Trump and Haley’s Uncoordinated and Contradictory Syria Paths

by | Feb 27, 2017


Trump has stated in no uncertain terms that he’s against ISIS. He’s awaiting a military review due on Feb. 28 that provides him with options. In addition:

’The president has been very clear that he’s going to work with any country that shares our interest in defeating Isis,’ White House Press Secretary Sean Spicer said on Monday, in his first daily press briefing.

This includes Russia and Syria. Syria’s president in response said that he’d be willing to work with the US to rid Syria of terrorists, but that his government would need to invite such cooperation. Syria has invited Russia but not the US as of now.

Syria’s military continues to defeat the terrorists of all stripes.

Given these facts, it is singularly inappropriate that Trump’s UN ambassador, Nikki Haley, should launch an attack on Syria on chemical weapons grounds and introduce a resolution that Russia will veto. Trump and Haley do not appear to be coordinating their actions.

There is no need at all for the US to escalate its military forces in Syria beyond what Obama has already placed there. That’s because Syria is winning. There is no need for Trump-styled safe zones or any other variety of US engineered safe zones of any description. Syria is resolving the matter of refugees by defeating the terrorists.

What Trump could do, if he really wanted to contribute to stopping ISIS and other terrorists in Syria, would be to switch off their aiders and abettors: Saudi Arabia, Turkey, Israel, Jordan, other Gulf states. He could stop being antagonistic toward Iran, because Iran has forces in Syria that are fighting terrorists every day. He could stop being antagonistic toward Hezbollah for the same reason.

Russia has been willing to work with the US, but the US military has refused. It basically was insubordinate to Obama and/or managed to scuttle any cooperation. So, another thing that Trump could do if killing off ISIS is his goal is to bring the US military into line.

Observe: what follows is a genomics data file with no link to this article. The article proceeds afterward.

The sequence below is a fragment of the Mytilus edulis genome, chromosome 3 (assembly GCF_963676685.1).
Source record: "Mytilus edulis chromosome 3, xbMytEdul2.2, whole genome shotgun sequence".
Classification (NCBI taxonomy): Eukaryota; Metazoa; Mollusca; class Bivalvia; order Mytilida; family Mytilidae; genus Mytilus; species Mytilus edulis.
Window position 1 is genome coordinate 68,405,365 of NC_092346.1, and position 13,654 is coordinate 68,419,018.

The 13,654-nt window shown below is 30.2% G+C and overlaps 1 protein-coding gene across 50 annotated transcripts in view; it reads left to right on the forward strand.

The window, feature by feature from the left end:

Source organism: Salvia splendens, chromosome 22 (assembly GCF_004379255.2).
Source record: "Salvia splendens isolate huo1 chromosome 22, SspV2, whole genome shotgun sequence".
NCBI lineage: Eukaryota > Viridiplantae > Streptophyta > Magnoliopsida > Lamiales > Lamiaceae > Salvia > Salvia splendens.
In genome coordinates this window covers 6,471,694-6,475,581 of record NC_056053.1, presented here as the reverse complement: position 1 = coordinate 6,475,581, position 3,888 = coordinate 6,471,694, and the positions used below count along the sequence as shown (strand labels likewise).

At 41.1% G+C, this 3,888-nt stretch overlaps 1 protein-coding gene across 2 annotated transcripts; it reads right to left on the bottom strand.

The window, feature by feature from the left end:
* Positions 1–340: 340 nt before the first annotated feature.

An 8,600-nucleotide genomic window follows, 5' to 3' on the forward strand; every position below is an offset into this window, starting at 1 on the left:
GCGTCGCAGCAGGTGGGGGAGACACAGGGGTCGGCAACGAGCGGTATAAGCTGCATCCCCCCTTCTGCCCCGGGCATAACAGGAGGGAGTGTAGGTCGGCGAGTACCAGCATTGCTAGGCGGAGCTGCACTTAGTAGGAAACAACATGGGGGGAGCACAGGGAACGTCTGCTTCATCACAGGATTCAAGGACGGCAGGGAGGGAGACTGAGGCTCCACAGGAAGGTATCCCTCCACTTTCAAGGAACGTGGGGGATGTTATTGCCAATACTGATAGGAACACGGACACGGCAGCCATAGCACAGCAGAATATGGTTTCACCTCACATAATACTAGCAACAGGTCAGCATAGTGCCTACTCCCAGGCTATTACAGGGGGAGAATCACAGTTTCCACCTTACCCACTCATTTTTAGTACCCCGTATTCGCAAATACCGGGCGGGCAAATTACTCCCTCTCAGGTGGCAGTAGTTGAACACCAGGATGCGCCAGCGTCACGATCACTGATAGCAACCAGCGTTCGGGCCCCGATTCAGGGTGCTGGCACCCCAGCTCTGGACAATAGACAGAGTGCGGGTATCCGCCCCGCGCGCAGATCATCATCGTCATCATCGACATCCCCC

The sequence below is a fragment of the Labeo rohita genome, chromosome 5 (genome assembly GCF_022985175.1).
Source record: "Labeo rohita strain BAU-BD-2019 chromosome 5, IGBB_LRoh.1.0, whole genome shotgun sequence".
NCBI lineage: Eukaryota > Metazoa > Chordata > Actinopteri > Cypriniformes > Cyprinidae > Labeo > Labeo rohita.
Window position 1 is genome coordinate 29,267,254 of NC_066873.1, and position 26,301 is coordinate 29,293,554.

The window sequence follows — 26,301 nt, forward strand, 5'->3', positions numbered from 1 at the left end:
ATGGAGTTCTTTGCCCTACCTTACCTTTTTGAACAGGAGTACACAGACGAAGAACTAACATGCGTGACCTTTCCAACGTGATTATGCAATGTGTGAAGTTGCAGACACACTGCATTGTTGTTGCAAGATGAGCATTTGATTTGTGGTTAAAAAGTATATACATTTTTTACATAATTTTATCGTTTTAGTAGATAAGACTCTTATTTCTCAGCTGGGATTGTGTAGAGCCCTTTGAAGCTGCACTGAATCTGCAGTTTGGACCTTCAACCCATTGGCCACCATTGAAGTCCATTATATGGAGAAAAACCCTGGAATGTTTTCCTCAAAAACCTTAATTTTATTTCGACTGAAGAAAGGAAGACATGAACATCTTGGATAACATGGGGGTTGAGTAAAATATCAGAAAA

And he could muzzle Nikki Haley, who is coming across as a reincarnation of Samantha Power.

I expect none of this to occur. I do not expect a rational link between Trump’s anti-ISIS goal and his means of attaining those goals to occur. Not only is Haley’s activity inconsistent with it, but so are Trump’s trial balloons of safe zones and an anti-Iran alliance of Israel, Saudi Arabia and the UAE.

Trump is giving us two contradictory directions, plans, and suggestions. In time, we’ll discover more precisely what has priority. Neither of his two paths are any good. One path is to use more US forces against ISIS and create safe zones; the other is stronger confrontation against Assad and Iran through an anti-Iran axis.

Trump is following Obama’s contradictory Syrian policies, more or less. In fact, he’s hardening them. He should be looking for ways to get the US out of the Middle East altogether. That’s the surest way to defuse anti-US sentiment and terrorism. That’s the America First policy he claims to want. It would mean stopping aid to Israel. Trump has fallen all over Israel, however, and so again we see contradiction between two paths: America First and pro-Israel.

As far as I can tell, Trump acts more or less instinctively or by the seat of his pants. Words are cheap to him, and contradictions don’t bother him because of this. His actions are telling us where his instincts are taking the US policies. Because he’s so anti-Iran and so anti-ISIS, he won’t mind introducing more American forces into Syria, no matter what Syrians want. The notion that he’ll work with any country will go out the window because Syria for the Syrians is not on his agenda. To him, there is no contradiction. US force is what counts because all he can see is an evil ISIS. He’s not thinking of the fallout and political ramifications of more deeply involving American forces in this region.

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  • Michael S. Rozeff

    Rozeff has published articles on stock market pricing, earnings forecasting, corporate dividend policy, corporate divestiture, insider trading and the Asian stock markets. He has been associate editor of several finance journals. Rozeff's recent articles on economics and politics are archived at

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